Editor’s note: On Dec. 14, the Knoxville News Sentinel, which originally reported this story, issued a statement saying it could not confirm details of the story and is “no longer standing by the veracity of Schmitt-Matzen’s account.”
“Since publication of this story, the News Sentinel has done additional investigation in an attempt to independently verify Schmitt-Matzen’s account. This has proven unsuccessful. Although facts about his background have checked out, his story of bringing a gift to a dying child remains unverified. The News Sentinel cannot establish that Schmitt-Matzen’s account is inaccurate, but more importantly, ongoing reporting cannot establish that it is accurate,” the News Sentinel said.
Sixty-year-old Eric Schmitt-Matzen has the beard, the build and the gentle eyes of Santa Claus, but he also has something even more important: the spirit.
For years, the Tennessee-based Santa has been traveling to amusement parks, malls and even hospitals to visit children ahead of Christmas. He’s heard his fair share of funny and touching stories.
But there’s one, in particular, he’ll never forget.
“The telephone rang. It was a nurse I know who works at the hospital. She said there was a very sick 5-year-old boy who wanted to see Santa Claus,” Schmitt-Matzen told the Knoxville News Sentinel. “I told her, ‘OK, just let me change into my outfit.’ She said, ‘There isn’t time for that. Your Santa suspenders are good enough. Come right now.’”
Hearing the urgency in her voice, Schmitt-Matzen hopped in his “sleigh” and quickly made his way to the hospital. He arrived at the hospital within 15 minutes, tightening his suspenders as he made his way inside.
After meeting the terminally-ill 5-year-old’s parents outside of the Intensive Care Unit, Schmitt-Matzen agreed to give the boy a toy his mother had bought for him. It was a character from (the TV show) “PAW Patrol.”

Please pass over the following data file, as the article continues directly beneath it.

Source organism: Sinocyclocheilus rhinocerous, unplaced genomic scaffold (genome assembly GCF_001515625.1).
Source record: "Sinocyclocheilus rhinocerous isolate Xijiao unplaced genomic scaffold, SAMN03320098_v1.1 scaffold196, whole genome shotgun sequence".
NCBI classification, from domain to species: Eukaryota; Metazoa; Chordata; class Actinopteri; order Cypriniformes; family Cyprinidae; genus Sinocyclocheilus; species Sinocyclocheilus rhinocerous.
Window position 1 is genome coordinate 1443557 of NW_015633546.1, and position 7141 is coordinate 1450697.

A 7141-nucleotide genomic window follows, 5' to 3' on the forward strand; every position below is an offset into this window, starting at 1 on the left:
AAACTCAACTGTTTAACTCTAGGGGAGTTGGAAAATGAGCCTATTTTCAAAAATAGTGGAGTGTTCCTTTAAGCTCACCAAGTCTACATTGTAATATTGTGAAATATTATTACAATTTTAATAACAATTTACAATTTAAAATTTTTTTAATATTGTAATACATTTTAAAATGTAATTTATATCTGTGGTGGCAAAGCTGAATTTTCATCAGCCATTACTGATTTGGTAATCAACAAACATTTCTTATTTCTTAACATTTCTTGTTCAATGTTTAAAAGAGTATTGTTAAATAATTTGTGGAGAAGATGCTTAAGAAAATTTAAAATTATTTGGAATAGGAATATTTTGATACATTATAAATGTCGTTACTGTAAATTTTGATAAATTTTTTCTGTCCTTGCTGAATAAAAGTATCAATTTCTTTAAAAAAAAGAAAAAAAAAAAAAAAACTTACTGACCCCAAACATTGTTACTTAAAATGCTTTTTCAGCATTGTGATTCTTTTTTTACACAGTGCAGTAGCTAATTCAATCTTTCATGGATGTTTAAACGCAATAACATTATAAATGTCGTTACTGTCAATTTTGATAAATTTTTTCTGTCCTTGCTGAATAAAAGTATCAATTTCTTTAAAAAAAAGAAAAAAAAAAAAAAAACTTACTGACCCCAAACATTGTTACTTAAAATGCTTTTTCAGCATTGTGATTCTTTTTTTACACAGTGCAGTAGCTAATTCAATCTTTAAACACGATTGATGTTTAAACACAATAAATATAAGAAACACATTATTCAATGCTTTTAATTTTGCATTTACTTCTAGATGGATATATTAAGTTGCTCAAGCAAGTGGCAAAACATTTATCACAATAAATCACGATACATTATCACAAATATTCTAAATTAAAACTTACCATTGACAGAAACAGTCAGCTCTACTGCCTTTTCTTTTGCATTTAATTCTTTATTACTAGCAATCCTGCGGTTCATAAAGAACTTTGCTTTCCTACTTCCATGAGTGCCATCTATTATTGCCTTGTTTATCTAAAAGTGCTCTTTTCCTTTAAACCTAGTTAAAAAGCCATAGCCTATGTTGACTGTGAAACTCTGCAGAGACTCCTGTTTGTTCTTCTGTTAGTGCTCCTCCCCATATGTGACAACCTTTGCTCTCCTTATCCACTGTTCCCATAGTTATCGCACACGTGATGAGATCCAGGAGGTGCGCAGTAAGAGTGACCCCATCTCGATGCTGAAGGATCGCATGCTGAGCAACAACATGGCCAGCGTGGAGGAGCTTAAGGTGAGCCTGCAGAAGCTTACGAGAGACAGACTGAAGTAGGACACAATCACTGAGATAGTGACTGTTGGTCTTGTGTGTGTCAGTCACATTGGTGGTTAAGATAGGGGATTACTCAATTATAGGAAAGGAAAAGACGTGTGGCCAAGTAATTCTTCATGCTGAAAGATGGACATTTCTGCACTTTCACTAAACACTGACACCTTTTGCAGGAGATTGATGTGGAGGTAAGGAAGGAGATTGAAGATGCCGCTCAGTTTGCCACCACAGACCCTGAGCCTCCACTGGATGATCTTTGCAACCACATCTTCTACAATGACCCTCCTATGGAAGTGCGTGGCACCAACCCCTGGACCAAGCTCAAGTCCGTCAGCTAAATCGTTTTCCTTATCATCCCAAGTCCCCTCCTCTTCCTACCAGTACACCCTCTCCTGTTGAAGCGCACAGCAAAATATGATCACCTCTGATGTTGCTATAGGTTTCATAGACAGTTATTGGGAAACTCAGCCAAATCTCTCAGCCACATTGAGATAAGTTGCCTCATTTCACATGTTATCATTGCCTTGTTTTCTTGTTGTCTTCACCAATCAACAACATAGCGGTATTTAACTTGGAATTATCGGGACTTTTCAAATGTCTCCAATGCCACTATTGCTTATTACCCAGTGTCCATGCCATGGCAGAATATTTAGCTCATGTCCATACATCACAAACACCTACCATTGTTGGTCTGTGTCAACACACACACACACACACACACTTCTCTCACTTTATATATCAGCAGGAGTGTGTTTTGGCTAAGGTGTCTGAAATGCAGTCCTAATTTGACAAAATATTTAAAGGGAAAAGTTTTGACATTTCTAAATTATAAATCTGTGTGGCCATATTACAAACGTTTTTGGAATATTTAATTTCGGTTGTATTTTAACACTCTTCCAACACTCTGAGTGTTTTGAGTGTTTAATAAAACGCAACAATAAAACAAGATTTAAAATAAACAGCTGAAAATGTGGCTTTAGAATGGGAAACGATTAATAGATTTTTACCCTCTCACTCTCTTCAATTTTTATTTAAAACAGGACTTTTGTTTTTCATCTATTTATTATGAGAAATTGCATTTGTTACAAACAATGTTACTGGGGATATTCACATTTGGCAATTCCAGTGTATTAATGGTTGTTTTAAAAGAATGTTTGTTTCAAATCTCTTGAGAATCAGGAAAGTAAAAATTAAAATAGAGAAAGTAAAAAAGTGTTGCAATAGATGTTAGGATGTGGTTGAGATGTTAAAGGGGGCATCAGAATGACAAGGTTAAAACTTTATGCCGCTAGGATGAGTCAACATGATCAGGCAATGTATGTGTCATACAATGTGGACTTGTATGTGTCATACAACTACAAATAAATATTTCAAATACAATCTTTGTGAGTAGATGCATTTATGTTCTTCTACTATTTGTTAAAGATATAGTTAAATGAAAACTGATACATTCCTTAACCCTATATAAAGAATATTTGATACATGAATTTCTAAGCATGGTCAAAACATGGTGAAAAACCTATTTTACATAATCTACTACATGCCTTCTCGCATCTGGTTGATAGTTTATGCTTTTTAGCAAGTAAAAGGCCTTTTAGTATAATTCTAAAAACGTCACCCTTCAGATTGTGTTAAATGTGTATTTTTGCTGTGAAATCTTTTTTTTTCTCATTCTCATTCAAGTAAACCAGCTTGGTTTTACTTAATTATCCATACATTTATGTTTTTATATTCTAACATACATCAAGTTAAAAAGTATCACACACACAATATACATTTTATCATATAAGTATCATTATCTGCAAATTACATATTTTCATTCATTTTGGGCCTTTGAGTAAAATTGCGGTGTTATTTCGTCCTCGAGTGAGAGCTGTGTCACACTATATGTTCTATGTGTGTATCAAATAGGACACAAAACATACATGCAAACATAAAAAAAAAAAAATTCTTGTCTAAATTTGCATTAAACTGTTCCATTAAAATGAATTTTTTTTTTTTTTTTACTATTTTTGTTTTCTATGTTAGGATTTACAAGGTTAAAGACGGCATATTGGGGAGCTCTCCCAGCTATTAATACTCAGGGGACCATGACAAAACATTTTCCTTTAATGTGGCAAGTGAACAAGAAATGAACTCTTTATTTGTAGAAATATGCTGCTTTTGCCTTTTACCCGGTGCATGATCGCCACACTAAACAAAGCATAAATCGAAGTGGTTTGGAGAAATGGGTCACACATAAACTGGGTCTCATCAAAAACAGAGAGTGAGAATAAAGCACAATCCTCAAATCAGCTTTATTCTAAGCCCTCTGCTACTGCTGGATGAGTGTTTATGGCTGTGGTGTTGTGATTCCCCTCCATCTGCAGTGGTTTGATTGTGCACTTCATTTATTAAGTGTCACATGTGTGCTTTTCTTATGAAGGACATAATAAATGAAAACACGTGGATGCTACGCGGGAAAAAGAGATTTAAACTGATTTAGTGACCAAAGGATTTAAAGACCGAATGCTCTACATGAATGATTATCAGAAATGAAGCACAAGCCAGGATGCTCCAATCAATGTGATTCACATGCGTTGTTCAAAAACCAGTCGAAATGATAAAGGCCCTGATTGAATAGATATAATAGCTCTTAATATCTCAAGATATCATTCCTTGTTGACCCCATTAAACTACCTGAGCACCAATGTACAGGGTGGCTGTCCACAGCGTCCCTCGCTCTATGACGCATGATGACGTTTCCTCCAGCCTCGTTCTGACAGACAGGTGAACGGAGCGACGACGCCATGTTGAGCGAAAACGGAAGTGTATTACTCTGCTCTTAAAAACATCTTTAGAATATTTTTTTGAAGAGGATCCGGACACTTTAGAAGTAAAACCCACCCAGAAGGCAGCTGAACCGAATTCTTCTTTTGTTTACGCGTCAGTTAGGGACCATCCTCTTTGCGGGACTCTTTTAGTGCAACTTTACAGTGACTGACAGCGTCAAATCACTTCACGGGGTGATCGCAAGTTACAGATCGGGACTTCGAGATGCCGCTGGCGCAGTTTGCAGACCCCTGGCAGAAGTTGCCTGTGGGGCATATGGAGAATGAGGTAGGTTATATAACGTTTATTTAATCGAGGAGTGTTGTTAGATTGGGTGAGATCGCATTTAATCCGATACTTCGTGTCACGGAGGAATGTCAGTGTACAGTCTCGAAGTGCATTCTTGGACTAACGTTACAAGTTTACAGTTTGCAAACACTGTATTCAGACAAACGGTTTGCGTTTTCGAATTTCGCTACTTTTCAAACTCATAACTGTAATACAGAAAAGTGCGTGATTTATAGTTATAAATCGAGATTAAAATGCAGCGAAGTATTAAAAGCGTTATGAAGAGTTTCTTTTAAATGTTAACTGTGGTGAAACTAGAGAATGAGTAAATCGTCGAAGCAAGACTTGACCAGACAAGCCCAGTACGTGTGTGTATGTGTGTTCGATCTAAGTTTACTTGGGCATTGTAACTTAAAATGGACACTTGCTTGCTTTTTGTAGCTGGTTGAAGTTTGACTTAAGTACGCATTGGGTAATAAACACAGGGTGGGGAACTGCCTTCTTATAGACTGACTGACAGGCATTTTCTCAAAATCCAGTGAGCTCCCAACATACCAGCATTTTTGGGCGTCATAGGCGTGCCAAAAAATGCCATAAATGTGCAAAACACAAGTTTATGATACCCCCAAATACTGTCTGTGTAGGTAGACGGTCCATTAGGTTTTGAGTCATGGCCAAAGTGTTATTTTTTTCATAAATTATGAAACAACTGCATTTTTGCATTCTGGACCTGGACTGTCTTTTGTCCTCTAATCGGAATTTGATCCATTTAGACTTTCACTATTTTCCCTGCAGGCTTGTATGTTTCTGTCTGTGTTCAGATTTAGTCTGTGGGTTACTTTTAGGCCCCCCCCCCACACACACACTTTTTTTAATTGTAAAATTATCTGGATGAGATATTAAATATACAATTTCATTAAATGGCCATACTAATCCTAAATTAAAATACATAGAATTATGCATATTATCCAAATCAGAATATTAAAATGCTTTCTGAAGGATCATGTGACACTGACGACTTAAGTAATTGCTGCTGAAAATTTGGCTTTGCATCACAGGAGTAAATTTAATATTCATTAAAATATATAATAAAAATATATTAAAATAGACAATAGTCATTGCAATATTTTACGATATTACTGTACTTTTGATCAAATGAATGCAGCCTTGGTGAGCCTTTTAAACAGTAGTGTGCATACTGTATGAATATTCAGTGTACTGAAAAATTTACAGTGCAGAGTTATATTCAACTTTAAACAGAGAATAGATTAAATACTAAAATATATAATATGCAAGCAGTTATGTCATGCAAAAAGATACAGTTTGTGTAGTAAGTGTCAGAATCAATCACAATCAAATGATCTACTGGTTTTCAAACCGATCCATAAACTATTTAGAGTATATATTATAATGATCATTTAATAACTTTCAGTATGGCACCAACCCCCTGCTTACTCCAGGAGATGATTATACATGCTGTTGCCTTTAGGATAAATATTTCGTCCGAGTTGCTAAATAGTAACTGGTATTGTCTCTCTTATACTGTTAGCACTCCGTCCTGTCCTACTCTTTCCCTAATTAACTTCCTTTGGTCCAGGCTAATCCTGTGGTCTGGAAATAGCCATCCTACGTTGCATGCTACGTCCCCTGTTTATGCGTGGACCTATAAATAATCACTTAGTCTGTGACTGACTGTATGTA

He asked the family to stay outside if they were going to lose it, so they did. And he made his way inside the boy’s hospital room.
“When I walked in, he was laying there, so weak it looked like he was ready to fall asleep. I sat down on his bed and asked, ‘Say, what’s this I hear about you’re gonna miss Christmas? There’s no way you can miss Christmas! Why, you’re my Number One elf!” Schmitt-Matzen said, according to the Knoxville News Sentinel.
“He looked up and said, ‘I am?’
“I said, ‘Sure!’
Schmitt-Matzen then handed the little boy the present. The boy struggled to unwrap it, but when he finally did, he looked down and flashed a big grin.
To thank him for the gift, he turned and gave Santa a tiny squeeze, then said, “Santa, can you help me?”
“I wrapped my arms around him. Before I could say anything, he died right there. I let him stay, just kept hugging and holding on to him,” Schmitt-Matzen said.
The boy’s family, who were gathered outside of his hospital room, sobbing, saw his fragile body and ran to his bed.
It’s a day Schmitt-Matzen will never forget.
“I cried all the way home,” Schmitt-Matzen said.
Schmitt-Matzen almost hung up his Santa hat that day, but when he thought about the impact he can make on children’s lives, like that little boy’s, he decided to stick around — at least one more year.